|Reginald Irving …
Proof That It’s Pre-Code
- “You can’t judge a husband in a bathing suit!” “No, but you can get a rough idea!”
- Plenty of liquor to go around. Wine, mostly, since no one can spell champagne.
- Lots of infidelity, or at least attempts at it. Everyone wants things bigger and better.
Parlor, Bedroom and Bath: Emphasis on the Bedroom
“The more I see of men, the more I like my dogs.”
Okay, so this is actually my seventh Keaton review (I wrote them in the order I saw them, posted them in chronological order), and I’m spent. Here’s the lowdown on Parlor, Bedroom and Bath: it’s strictly middle of the pack material. It’s a bedroom farce where he’s chasing after one girl by pretending to chase after other girls, and the other girls may or may not be in on it.
Since this is Keaton, this involves quite a bit of slapstick, forced kissing, and women running around in undergarments away from a man who thinks they’re doing it for show. As my wife noted, “Sexual assault seemed to be pretty popular back then!”
Don’t worry, it’s not too revolting, it just gets a little harebrained from time to time. You see, Reginald is a sign tacker who gets run over by Jeffrey. Jeffrey wants to marry, but his fiance Virginia won’t walk down the aisle until her older sister Angelica is married. Jeffrey enlists Reginald to seduce Angelica, and once her attention becomes fleeting, to seduce other women to drive Angelica wild with jealousy.
I don’t know if I’ve properly conveyed in these reviews just how much of a doofus Keaton was forced to play through his MGM contract, but Reginald here can, in the most polite words I can muster, be described here as mentally deficient. Even for a farce of this nature where characters are often called upon to misinterpret every other line, Reginald comes across as a guy who can barely comprehend the basest language let alone the intricacies of human interaction.
Perhaps more so than his other films from around this time, Parlor, Bedroom and Bath tries to be a combination of ‘silent film comedian’ Keaton and ‘talkie star’ Keaton. Every belabored witticism is followed by a pratfall, and the ratio is startlingly high. Given both, and, believe me, it’s hard for me to say this, but neither comes out looking preferable. In this scenario, the physicality kills the momentum, the talkie sucks the air out of the room.
The only exception to this comes in the last act (as do the only laughs in the picture), when Charlotte Greenwood shows up. She’s a tall buxom comic whose physicality matches with Keaton easily, and the two become a veritable pair of cartoons when in action. Like in the forthcoming Speak Easily, when Keaton has a woman to tussle with, he finally gets the best of both the slapstick and wordplay. It’s a shame that the writers never actually make the comedic woman the romantic interest– in both, they’re the obstacles.
But now I’m veering off into wishlist territory. There’s nothing much interesting about Parlor, Bedroom and Bath besides a couple of dirty jokes and a number of long dull stretches. I can’t wait to stop talking about it, so I’m gonna.
Trivia & Links
- As is noted many places, the large mansion where much of the action is set are Buster Keaton’s own digs at the time. This was known as “The Italian Villa” and you can read all about it here.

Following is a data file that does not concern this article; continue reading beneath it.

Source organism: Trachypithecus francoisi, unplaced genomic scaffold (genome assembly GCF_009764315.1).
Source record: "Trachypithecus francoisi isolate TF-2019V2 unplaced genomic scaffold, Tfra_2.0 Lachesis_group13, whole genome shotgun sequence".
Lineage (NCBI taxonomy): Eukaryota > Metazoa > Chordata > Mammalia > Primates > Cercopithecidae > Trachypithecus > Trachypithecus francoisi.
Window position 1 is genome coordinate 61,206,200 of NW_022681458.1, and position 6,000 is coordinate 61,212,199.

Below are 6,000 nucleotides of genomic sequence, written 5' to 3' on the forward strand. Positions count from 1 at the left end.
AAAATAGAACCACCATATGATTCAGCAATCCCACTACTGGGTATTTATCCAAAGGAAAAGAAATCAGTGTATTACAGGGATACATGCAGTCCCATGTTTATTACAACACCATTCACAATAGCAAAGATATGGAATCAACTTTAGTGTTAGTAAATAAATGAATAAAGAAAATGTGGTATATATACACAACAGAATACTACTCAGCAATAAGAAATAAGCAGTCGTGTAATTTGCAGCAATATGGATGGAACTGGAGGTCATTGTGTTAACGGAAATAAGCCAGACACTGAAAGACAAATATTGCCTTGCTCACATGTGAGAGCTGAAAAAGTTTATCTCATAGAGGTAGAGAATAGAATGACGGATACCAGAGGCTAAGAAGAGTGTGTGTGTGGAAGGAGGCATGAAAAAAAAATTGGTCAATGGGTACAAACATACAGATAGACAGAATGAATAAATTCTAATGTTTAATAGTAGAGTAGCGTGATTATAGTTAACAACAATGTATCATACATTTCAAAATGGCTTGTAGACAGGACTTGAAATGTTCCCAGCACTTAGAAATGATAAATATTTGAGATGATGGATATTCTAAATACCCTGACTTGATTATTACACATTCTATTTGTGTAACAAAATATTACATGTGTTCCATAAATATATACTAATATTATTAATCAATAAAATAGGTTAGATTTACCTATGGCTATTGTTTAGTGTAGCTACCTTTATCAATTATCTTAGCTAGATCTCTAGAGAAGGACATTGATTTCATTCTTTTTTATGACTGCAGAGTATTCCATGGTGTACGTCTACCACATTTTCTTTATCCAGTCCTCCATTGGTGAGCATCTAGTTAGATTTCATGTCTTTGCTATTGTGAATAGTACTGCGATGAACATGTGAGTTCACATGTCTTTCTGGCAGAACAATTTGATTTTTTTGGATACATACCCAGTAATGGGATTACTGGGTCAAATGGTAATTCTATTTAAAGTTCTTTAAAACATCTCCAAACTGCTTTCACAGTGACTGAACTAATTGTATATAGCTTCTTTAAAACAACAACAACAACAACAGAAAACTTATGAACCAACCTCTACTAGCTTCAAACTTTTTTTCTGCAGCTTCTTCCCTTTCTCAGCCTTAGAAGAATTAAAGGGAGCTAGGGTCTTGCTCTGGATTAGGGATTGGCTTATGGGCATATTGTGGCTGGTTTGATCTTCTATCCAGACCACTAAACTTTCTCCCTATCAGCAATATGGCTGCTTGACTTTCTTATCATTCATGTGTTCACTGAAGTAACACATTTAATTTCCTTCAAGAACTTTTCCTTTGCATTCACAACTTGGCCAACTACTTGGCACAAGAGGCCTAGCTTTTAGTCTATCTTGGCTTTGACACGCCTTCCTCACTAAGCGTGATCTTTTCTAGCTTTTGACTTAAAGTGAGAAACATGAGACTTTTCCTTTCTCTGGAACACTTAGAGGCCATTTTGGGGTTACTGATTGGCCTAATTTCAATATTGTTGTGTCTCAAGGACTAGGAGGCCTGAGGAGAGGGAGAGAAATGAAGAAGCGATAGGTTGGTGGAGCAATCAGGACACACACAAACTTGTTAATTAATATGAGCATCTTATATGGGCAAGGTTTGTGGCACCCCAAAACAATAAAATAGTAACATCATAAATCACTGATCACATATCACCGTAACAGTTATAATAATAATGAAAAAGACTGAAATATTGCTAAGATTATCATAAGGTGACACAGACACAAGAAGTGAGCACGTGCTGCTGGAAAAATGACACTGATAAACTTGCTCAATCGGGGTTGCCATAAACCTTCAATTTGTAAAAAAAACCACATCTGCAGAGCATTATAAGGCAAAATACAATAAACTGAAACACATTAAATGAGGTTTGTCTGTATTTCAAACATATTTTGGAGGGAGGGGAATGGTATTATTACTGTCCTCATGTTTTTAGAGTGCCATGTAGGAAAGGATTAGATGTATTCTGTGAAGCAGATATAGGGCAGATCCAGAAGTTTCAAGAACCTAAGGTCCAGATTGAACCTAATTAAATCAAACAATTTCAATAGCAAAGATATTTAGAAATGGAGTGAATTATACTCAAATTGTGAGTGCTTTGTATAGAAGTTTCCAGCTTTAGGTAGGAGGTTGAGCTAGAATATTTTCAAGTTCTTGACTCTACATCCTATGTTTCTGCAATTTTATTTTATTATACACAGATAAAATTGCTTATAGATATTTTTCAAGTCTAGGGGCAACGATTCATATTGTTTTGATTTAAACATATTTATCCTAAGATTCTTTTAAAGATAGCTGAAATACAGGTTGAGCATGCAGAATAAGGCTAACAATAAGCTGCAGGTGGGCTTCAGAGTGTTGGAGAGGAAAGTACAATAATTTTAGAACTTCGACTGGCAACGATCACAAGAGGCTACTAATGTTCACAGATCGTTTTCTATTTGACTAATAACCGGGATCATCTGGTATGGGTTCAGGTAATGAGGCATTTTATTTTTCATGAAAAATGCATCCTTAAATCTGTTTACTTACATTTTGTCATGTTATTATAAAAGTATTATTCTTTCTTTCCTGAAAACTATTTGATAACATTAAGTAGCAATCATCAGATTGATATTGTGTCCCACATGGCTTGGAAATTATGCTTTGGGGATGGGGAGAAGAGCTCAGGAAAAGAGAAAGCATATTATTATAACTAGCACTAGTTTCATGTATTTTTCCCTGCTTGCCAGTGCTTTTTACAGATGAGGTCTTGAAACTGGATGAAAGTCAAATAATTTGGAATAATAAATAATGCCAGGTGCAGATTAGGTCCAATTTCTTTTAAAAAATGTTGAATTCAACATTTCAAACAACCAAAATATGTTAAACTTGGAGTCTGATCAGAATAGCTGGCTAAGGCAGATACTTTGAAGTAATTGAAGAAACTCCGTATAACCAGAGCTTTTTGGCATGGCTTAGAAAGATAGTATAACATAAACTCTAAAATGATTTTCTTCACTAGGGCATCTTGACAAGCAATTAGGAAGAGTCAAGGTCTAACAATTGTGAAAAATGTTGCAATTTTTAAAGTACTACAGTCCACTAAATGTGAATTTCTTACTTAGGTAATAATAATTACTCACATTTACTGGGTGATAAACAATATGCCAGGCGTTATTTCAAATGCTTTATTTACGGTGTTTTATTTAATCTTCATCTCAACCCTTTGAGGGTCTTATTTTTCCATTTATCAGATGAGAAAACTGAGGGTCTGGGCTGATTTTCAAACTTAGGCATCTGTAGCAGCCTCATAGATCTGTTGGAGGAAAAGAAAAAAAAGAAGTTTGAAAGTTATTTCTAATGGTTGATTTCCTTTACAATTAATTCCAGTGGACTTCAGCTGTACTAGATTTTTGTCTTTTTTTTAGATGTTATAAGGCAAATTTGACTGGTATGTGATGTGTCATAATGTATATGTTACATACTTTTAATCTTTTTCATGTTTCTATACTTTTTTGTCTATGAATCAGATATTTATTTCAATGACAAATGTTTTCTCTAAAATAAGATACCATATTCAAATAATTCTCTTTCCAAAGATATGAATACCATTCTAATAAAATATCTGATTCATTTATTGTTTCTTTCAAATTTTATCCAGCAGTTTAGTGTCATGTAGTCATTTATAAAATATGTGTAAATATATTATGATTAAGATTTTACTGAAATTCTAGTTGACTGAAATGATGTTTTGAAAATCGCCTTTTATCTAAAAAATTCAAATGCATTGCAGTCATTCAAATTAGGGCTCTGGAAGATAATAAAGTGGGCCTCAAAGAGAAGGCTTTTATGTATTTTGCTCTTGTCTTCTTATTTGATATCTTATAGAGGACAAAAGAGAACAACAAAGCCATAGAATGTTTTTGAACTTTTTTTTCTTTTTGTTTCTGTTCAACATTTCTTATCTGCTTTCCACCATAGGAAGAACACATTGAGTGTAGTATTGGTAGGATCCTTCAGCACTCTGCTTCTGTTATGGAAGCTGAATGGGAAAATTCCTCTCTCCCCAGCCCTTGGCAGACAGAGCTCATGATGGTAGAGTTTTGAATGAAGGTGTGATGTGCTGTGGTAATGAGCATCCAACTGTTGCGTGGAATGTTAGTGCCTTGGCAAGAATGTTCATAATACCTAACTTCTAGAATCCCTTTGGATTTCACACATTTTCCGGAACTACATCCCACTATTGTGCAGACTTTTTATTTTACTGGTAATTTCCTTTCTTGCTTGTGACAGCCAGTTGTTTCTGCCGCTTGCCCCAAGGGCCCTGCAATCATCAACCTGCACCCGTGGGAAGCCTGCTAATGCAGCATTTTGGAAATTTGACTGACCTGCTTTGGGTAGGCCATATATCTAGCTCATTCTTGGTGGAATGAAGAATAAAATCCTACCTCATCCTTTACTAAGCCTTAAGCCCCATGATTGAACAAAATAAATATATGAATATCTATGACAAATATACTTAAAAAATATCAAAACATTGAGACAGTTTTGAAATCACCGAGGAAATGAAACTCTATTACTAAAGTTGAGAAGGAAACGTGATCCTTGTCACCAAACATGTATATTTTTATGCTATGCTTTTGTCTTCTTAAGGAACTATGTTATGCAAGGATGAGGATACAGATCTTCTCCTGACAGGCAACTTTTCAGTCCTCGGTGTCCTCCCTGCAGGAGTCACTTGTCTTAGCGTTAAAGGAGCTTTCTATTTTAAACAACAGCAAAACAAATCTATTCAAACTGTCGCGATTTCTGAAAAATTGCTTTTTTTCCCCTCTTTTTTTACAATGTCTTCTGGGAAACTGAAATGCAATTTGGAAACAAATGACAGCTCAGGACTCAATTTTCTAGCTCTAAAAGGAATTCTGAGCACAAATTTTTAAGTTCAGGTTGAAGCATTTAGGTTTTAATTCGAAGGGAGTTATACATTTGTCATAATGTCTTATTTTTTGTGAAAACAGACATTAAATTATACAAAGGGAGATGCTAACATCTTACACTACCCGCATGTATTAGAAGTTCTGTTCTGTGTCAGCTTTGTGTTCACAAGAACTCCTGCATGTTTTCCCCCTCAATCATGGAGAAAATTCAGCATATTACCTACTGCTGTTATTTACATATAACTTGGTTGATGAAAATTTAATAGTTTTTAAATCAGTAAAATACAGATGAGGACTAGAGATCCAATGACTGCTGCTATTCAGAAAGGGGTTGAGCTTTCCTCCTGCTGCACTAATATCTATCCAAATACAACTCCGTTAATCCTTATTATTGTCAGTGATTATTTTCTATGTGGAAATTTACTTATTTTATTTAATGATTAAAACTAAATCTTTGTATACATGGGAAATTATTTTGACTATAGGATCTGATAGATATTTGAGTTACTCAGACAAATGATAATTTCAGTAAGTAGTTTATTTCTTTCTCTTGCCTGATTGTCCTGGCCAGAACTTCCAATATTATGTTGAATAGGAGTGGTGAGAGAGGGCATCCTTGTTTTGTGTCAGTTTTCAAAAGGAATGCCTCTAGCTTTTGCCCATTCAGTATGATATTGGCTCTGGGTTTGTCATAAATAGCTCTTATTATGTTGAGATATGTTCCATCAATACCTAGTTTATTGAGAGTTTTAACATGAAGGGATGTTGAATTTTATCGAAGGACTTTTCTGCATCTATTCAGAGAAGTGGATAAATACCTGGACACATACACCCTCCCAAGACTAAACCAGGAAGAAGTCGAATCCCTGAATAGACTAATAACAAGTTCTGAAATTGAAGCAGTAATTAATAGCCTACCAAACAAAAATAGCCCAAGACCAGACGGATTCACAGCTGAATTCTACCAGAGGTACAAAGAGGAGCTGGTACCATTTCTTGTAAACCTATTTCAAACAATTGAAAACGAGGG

- TCMDB doesn’t have a whole lot of interest to say about this one, besides noting that the play that this is based on had been popular to perform for about a decade by the time it was made. There was a 1920 silent version with Eugene Pallet for those who are interested in that as well.
- Dr. Macro has some nice stills and dull looking posters for you.
- There’s been some writing over at Nitrateville and Film Threat that both discuss why, exactly, Keaton’s MGM movies were so awful. There seem to be a number of competing theories:
- MGM creatively stifled Keaton, with his producer forcing him to do plays that he had no interest in, his director not doing anything interesting with the films visually, his writers dumbing down his character incessantly, and, to add insult to injury, never was Keaton given any leeway in the artistic process.
- MGM did give Keaton a certain amount of leeway (see the “One Week” stunt from this film), but his style of comedy is incompatible with sound and therefore made most of his MGM talkies wretchedly inconsistent.
- Keaton should have just shut up and done whatever MGM said and been happy for the work. Injection of his own routines into the films made them worse.
- Jimmy Durante is a genius, who does this Keaton guy think he is?
- Okay, so I made that last one up. But #3 is surprisingly pervasive in discussions. I’d say this point of view is fairly ignorant– Keaton’s departure from the film screen has far more to do with personal issues and personality clashes than the quality of the material some of the time. Then again, anyone who unwillingly makes Speak Easy, Sidewalks of New York, or Parlor, Bedroom and Bath is probably perfectly correct in worrying about their career trajectory, especially if they’re meeting a lot of friction in trying to improve the product. I think Keaton’s problems at MGM comes from the fact that MGM really wasn’t a place to make blue collar comedies; it was the dignified studio of the stars, and Keaton was the nail sticking out. He was simply at the wrong place, and– in terms of his personal life– at the exact wrong time.
Awards, Accolades & Availability
- This film is available on Amazon and Warner Archive, and can be rented from Classicflix. It should be noted that all of the screencaps here come from the YouTube copy of the movie and not the Warner DVD, which I’m sure looks remarkably better; unfortunately the disc was checked out when it was time to do screencaps.
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